Welcome to this week’s installment of our Knowledge is Power blog series. Last week we talked about what’s in E-Juice and its safety. Originally the Diacetyl information was going to be included in the E-Juice – What’s Inside blog edition, but in researching this topic, it became so in depth that we felt it was important to address this subject specifically. I would like to mention that while there are multiple news articles discussing this topic, each of the articles I read referenced the studies and articles I will share with you below. Thank you for joining us this week as we discuss Diacetyl and e-juice.
Wisegeek 1 gives this definition of diacetyl:
A naturally occurring chemical that is produced as a byproduct of yeast during the fermentation process. Used in a wide variety of food products, it is best known as a flavoring in microwave buttered popcorn. Most recently, diacetyl has earned a bad name for being the probable cause of several popcorn factory workers developing what has been dubbed ‘popcorn lung’, or bronchiolitis. This is a rare and serious fixed obstructive lung disease.
In the 1990’s, factory workers in a microwave popcorn plant contracted bronchiolitis, also known as ‘popcorn lung’. It was generally believed that this was the result of inhaling a powdered form of diacetyl, in very high concentrations, which is used in the butter flavoring for the popcorn.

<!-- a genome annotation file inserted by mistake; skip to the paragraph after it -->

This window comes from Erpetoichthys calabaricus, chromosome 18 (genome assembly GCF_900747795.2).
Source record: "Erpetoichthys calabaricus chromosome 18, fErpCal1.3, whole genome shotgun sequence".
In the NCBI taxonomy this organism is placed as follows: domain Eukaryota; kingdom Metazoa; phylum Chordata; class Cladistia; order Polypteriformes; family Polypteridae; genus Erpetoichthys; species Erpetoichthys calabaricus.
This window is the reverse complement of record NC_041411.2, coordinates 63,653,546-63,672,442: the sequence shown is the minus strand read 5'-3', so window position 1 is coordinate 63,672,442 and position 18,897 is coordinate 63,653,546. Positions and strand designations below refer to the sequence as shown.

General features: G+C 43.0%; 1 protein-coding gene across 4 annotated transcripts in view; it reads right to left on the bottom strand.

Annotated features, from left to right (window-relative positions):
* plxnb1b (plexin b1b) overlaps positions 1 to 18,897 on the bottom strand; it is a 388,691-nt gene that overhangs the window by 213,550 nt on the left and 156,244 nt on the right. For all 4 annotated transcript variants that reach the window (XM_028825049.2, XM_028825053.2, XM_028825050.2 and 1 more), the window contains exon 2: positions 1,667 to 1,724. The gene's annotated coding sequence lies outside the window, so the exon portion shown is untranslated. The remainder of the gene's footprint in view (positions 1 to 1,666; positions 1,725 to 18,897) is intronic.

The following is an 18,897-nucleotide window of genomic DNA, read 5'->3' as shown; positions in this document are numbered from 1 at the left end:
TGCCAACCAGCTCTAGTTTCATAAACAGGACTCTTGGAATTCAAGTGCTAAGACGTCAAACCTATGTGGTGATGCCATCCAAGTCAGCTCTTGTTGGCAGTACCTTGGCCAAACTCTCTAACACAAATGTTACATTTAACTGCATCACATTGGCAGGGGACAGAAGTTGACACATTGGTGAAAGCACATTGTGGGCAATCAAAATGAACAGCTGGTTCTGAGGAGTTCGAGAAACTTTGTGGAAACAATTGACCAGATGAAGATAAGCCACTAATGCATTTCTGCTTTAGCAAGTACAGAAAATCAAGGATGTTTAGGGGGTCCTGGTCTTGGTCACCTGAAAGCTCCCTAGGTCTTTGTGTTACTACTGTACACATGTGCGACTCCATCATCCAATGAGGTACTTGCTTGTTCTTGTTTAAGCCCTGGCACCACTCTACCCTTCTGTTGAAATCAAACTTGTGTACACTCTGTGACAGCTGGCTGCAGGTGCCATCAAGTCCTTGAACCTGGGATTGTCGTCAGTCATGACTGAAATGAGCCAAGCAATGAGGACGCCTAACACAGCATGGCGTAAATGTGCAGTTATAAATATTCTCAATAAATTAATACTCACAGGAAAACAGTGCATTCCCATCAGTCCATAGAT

While it is generally believed that the cause of popcorn lung was inhalation of powdered diacetyl, this has yet to be proven, as we will see shortly in the information provided by the CDC. It is important to note that the FDA has posted the following statement about the consumption of diacetyl on their website 2,
Diacetyl is added to some foods for flavoring purposes. It is metabolized in mammals, is of low acute toxicity, and the no-adverse-effect level is estimated to be less than .3mg. There is no evidence on the available information on diacetyl that demonstrates or suggests reasonable grounds to suspect a hazard to the public when they are used at levels that are now current or that may reasonably be expected in the future.
The FDA has listed Diacetyl on their Generally Regarded as Safe (GRAS) list of food additive products, yet they have not made a statement regarding the safety of the inhalation of diacetyl in vapor form. As mentioned above, it hasn’t been proven that diacetyl was the cause of the popcorn-lung, as seen by the article published by the CDC 3 to address their views on diacetyl titled Flavorings-Related Lung Disease in which they state
Diacetyl is a chemical that was found to be a prominent volatile constituent in butter flavoring and air at the microwave popcorn plant initially investigated. Workers in microwave popcorn manufacturing are exposed to many materials besides diacetyl. Thus, initial studies in a total of 6 microwave popcorn plants were not able to definitely determine if diacetyl exposure contributed to lung disease or was a marker for other hazardous substances that contributed to disease. Current evidence, however, points to diacetyl as one agent that can cause flavorings-related lung disease. While other flavoring ingredients may also play a role.
Meaning, while they cannot prove that diacetyl was the cause of the disease, they do consider it a primary area of concern. The diacetyl inhaled by these factory workers was in powder form, used to add a buttery flavor to the microwave popcorn they were producing. However, when vaping there is obviously no powder being inhaled, so does this concern relate to vaping?